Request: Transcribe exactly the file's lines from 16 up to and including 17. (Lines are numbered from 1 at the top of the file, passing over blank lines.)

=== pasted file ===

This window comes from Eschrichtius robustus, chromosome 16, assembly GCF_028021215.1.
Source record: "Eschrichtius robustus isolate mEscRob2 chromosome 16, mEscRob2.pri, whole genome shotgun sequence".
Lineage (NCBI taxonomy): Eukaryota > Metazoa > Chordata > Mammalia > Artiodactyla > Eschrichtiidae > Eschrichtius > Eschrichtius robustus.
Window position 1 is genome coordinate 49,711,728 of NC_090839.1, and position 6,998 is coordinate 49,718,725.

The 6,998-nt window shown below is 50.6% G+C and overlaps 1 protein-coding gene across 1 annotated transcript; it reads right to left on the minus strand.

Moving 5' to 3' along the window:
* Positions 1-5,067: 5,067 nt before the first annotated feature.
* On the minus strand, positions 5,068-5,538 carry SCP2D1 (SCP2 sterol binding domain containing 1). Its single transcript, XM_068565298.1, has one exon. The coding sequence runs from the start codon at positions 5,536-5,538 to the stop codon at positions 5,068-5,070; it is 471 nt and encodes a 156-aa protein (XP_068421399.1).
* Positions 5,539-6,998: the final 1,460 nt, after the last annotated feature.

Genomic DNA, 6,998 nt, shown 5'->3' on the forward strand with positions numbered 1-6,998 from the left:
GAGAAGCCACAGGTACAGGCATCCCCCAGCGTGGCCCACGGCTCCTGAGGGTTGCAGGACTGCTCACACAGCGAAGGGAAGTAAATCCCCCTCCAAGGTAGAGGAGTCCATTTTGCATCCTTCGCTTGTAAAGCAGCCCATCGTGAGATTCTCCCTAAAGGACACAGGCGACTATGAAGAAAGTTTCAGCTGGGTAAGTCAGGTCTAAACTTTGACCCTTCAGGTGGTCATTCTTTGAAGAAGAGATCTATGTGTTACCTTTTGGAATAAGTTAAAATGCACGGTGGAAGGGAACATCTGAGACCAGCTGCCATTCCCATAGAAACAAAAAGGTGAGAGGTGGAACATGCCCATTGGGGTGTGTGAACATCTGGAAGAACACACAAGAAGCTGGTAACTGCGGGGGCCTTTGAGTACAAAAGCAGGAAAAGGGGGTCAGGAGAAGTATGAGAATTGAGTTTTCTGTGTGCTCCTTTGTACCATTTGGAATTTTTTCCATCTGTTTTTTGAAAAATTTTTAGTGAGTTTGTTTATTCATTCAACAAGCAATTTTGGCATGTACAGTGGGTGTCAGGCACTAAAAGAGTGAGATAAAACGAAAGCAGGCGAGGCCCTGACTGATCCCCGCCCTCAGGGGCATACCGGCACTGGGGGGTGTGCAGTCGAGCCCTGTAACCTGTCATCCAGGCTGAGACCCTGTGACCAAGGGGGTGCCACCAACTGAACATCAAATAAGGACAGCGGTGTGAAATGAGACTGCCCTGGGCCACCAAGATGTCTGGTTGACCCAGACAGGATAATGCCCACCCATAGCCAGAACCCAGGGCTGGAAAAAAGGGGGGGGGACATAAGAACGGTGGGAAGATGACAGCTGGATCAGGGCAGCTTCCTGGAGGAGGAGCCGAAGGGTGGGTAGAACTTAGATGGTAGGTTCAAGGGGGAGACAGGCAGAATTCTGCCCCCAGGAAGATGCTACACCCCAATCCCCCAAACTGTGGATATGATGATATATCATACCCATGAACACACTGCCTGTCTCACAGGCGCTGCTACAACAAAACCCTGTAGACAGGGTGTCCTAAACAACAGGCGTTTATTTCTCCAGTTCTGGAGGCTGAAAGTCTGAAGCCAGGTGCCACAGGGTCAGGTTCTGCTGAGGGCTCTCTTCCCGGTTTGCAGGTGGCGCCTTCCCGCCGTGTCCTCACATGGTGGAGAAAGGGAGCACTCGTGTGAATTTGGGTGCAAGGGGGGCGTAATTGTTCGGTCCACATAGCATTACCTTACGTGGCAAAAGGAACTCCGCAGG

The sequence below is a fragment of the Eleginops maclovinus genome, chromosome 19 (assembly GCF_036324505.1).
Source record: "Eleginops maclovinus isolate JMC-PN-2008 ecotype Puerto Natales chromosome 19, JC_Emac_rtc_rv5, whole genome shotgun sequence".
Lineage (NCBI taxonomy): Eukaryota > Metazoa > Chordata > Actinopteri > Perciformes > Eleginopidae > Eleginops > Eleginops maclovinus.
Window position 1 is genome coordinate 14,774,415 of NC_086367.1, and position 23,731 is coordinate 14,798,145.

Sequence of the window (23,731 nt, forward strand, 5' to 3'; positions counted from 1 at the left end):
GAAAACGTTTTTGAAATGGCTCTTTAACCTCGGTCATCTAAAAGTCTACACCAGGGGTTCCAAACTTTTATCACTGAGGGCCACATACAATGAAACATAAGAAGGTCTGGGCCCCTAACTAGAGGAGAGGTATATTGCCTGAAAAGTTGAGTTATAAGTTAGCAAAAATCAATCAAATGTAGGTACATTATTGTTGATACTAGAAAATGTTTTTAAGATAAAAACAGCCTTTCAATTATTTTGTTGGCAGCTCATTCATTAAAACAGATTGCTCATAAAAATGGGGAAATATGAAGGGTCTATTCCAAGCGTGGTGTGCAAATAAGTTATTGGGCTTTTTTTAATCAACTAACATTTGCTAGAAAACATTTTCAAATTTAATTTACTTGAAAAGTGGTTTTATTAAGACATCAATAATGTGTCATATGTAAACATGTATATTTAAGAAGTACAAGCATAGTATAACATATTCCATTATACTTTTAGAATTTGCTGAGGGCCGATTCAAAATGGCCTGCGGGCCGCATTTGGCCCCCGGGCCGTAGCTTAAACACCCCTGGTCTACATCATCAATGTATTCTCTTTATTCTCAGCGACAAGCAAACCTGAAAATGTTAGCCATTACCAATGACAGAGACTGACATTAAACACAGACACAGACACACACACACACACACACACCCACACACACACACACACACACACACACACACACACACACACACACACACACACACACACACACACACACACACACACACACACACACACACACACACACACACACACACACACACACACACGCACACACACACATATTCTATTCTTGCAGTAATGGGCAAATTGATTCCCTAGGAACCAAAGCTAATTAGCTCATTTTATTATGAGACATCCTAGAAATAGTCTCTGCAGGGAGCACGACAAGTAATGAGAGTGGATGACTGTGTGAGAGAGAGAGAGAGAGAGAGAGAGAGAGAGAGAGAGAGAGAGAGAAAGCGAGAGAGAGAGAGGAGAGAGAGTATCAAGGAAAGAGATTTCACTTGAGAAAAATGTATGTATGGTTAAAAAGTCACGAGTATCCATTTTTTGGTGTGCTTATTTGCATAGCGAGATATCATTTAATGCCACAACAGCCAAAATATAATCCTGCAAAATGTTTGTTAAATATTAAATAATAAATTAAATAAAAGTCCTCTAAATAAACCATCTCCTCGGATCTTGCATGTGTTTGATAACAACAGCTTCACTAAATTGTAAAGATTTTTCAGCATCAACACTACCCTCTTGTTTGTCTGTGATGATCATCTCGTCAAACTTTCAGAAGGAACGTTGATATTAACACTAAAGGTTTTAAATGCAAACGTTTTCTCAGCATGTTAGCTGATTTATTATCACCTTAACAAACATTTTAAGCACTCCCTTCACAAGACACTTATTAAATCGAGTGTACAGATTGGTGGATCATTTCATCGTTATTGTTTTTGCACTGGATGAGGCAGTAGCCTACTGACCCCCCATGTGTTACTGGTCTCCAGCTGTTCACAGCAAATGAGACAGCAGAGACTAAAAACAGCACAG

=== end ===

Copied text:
Sequence of the window (23,731 nt, forward strand, 5' to 3'; positions counted from 1 at the left end):
GAAAACGTTTTTGAAATGGCTCTTTAACCTCGGTCATCTAAAAGTCTACACCAGGGGTTCCAAACTTTTATCACTGAGGGCCACATACAATGAAACATAAGAAGGTCTGGGCCCCTAACTAGAGGAGAGGTATATTGCCTGAAAAGTTGAGTTATAAGTTAGCAAAAATCAATCAAATGTAGGTACATTATTGTTGATACTAGAAAATGTTTTTAAGATAAAAACAGCCTTTCAATTATTTTGTTGGCAGCTCATTCATTAAAACAGATTGCTCATAAAAATGGGGAAATATGAAGGGTCTATTCCAAGCGTGGTGTGCAAATAAGTTATTGGGCTTTTTTTAATCAACTAACATTTGCTAGAAAACATTTTCAAATTTAATTTACTTGAAAAGTGGTTTTATTAAGACATCAATAATGTGTCATATGTAAACATGTATATTTAAGAAGTACAAGCATAGTATAACATATTCCATTATACTTTTAGAATTTGCTGAGGGCCGATTCAAAATGGCCTGCGGGCCGCATTTGGCCCCCGGGCCGTAGCTTAAACACCCCTGGTCTACATCATCAATGTATTCTCTTTATTCTCAGCGACAAGCAAACCTGAAAATGTTAGCCATTACCAATGACAGAGACTGACATTAAACACAGACACAGACACACACACACACACACACACCCACACACACACACACACACACACACACACACACACACACACACACACACACACACACACACACACACACACACACACACACACACACACACACACACACACACACACACACACACACACACGCACACACACACATATTCTATTCTTGCAGTAATGGGCAAATTGATTCCCTAGGAACCAAAGCTAATTAGCTCATTTTATTATGAGACATCCTAGAAATAGTCTCTGCAGGGAGCACGACAAGTAATGAGAGTGGATGACTGTGTGAGAGAGAGAGAGAGAGAGAGAGAGAGAGAGAGAGAGAGAGAGAGAAAGCGAGAGAGAGAGAGGAGAGAGAGTATCAAGGAAAGAGATTTCACTTGAGAAAAATGTATGTATGGTTAAAAAGTCACGAGTATCCATTTTTTGGTGTGCTTATTTGCATAGCGAGATATCATTTAATGCCACAACAGCCAAAATATAATCCTGCAAAATGTTTGTTAAATATTAAATAATAAATTAAATAAAAGTCCTCTAAATAAACCATCTCCTCGGATCTTGCATGTGTTTGATAACAACAGCTTCACTAAATTGTAAAGATTTTTCAGCATCAACACTACCCTCTTGTTTGTCTGTGATGATCATCTCGTCAAACTTTCAGAAGGAACGTTGATATTAACACTAAAGGTTTTAAATGCAAACGTTTTCTCAGCATGTTAGCTGATTTATTATCACCTTAACAAACATTTTAAGCACTCCCTTCACAAGACACTTATTAAATCGAGTGTACAGATTGGTGGATCATTTCATCGTTATTGTTTTTGCACTGGATGAGGCAGTAGCCTACTGACCCCCCATGTGTTACTGGTCTCCAGCTGTTCACAGCAAATGAGACAGCAGAGACTAAAAACAGCACAG